Social Studies in Fourth Grade
Through the lens of power, students examine the concepts of societies through units on immigration and the development of the US nation-state. Through hands-on learning experiences and inclusive perspectives, students explore the complexities and past and present connections of the ever-evolving United States while discovering our individual identities within it.
Students will practice the following skills:
Geography, Sequencing, and Map Skills
- Explore how maps convey science and social science data, and develop skills to recognize when maps distort data or are politically charged.
- Discuss maps as a product of particular societies that reflect those societies’ beliefs and values, which change over time.
- Compare past and present events, and interpret the causes and effects of events through multiple perspectives.
- Utilize timelines, graphs, charts, and maps to interpret historical data.
- Trace migration journeys to and within the United States from early to present day push/pull factors that define patterns and change over time.
- Synthesize, evaluate, and present quality research by applying information/media literacy skills to navigate print and electronic resources.
- Create research bibliographies.
- Identify, analyze, and integrate primary and secondary sources to prove a concept.
Historical Context and Cultural Competency
- Articulate push/pull factors that lead to migrations from past to present through multiple perspectives that distinguish between voluntary and involuntary migration.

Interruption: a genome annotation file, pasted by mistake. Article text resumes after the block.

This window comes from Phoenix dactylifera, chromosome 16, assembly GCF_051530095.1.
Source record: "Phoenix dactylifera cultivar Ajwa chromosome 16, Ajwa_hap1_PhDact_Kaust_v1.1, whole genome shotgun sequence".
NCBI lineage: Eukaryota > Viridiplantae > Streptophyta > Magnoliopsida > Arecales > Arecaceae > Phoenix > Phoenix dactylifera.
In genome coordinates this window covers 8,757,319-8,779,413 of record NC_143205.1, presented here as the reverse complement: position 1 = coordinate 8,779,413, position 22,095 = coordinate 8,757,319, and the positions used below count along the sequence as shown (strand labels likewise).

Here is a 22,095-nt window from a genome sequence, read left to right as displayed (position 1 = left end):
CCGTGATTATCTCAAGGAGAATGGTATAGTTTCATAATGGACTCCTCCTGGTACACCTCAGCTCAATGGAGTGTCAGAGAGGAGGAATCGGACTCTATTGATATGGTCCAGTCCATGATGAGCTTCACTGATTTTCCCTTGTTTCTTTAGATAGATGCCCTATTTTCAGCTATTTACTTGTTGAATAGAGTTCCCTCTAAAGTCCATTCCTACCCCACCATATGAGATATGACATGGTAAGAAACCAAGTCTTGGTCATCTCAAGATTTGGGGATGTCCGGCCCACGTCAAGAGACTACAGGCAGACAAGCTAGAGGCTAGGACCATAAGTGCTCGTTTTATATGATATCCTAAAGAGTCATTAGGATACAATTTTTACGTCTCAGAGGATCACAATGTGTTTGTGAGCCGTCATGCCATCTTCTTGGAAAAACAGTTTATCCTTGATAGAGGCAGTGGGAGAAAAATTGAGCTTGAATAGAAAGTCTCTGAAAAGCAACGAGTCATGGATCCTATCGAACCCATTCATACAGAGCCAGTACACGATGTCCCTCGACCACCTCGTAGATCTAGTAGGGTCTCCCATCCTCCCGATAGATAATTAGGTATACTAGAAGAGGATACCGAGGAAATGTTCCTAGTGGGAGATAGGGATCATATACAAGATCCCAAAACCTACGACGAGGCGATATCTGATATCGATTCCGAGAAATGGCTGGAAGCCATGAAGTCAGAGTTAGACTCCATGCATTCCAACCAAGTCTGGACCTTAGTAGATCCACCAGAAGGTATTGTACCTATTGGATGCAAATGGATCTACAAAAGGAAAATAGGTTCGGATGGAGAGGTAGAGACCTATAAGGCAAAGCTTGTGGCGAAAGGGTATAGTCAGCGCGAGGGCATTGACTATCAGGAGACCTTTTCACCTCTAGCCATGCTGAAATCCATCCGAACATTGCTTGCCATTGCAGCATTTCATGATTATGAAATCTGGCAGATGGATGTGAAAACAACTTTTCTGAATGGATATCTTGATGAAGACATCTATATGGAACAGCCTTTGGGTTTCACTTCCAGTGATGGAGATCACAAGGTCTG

- Identify how myriad of cultures influence our identities through an inclusive and multicultural lens that integrates underrepresented voices and experiences.
- Analyze historical and current events for ethical dilemmas through multiple perspectives, including examinations of political cartoons for messaging, symbolism, labeling, exaggeration, and analogies.
- Understand and apply social identifiers when interpreting scenarios of discrimination: race, gender, class, ability, sex, religion, age.
- Examine political, religious, social, and economic systems that evolved over our nation’s histories and how these systems impact communities differently.
- Identify, interpret and question societal expectations and the context that shapes how expectations, beliefs, and values change over time.
- Identify patterns of cooperation and conflict in a pluralistic society, and how these patterns look differently across communities.
- Construct critical questions about historical through current events by investigating a variety of sources and perspectives.